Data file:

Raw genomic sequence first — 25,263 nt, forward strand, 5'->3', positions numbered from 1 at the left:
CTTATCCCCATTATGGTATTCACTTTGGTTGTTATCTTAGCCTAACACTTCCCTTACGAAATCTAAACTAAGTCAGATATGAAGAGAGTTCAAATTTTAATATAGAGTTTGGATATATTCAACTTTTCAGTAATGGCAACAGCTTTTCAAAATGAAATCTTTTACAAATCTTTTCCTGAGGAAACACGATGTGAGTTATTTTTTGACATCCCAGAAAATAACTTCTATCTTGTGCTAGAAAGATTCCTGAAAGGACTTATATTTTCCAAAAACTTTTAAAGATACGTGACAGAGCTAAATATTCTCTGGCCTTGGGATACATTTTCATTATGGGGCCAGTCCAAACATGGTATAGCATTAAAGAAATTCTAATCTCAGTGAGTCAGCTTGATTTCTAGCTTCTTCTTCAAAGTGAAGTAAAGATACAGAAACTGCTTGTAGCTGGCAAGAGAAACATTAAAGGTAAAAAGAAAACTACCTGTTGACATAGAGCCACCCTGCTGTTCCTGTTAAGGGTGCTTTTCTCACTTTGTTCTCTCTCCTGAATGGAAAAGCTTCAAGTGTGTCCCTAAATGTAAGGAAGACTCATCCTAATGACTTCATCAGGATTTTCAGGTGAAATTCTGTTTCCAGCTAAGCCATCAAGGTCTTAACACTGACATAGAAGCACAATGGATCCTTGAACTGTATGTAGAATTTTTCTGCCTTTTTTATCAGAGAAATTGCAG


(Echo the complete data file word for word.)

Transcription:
Raw genomic sequence first — 25,263 nt, forward strand, 5'->3', positions numbered from 1 at the left:
CTTATCCCCATTATGGTATTCACTTTGGTTGTTATCTTAGCCTAACACTTCCCTTACGAAATCTAAACTAAGTCAGATATGAAGAGAGTTCAAATTTTAATATAGAGTTTGGATATATTCAACTTTTCAGTAATGGCAACAGCTTTTCAAAATGAAATCTTTTACAAATCTTTTCCTGAGGAAACACGATGTGAGTTATTTTTTGACATCCCAGAAAATAACTTCTATCTTGTGCTAGAAAGATTCCTGAAAGGACTTATATTTTCCAAAAACTTTTAAAGATACGTGACAGAGCTAAATATTCTCTGGCCTTGGGATACATTTTCATTATGGGGCCAGTCCAAACATGGTATAGCATTAAAGAAATTCTAATCTCAGTGAGTCAGCTTGATTTCTAGCTTCTTCTTCAAAGTGAAGTAAAGATACAGAAACTGCTTGTAGCTGGCAAGAGAAACATTAAAGGTAAAAAGAAAACTACCTGTTGACATAGAGCCACCCTGCTGTTCCTGTTAAGGGTGCTTTTCTCACTTTGTTCTCTCTCCTGAATGGAAAAGCTTCAAGTGTGTCCCTAAATGTAAGGAAGACTCATCCTAATGACTTCATCAGGATTTTCAGGTGAAATTCTGTTTCCAGCTAAGCCATCAAGGTCTTAACACTGACATAGAAGCACAATGGATCCTTGAACTGTATGTAGAATTTTTCTGCCTTTTTTATCAGAGAAATTGCAG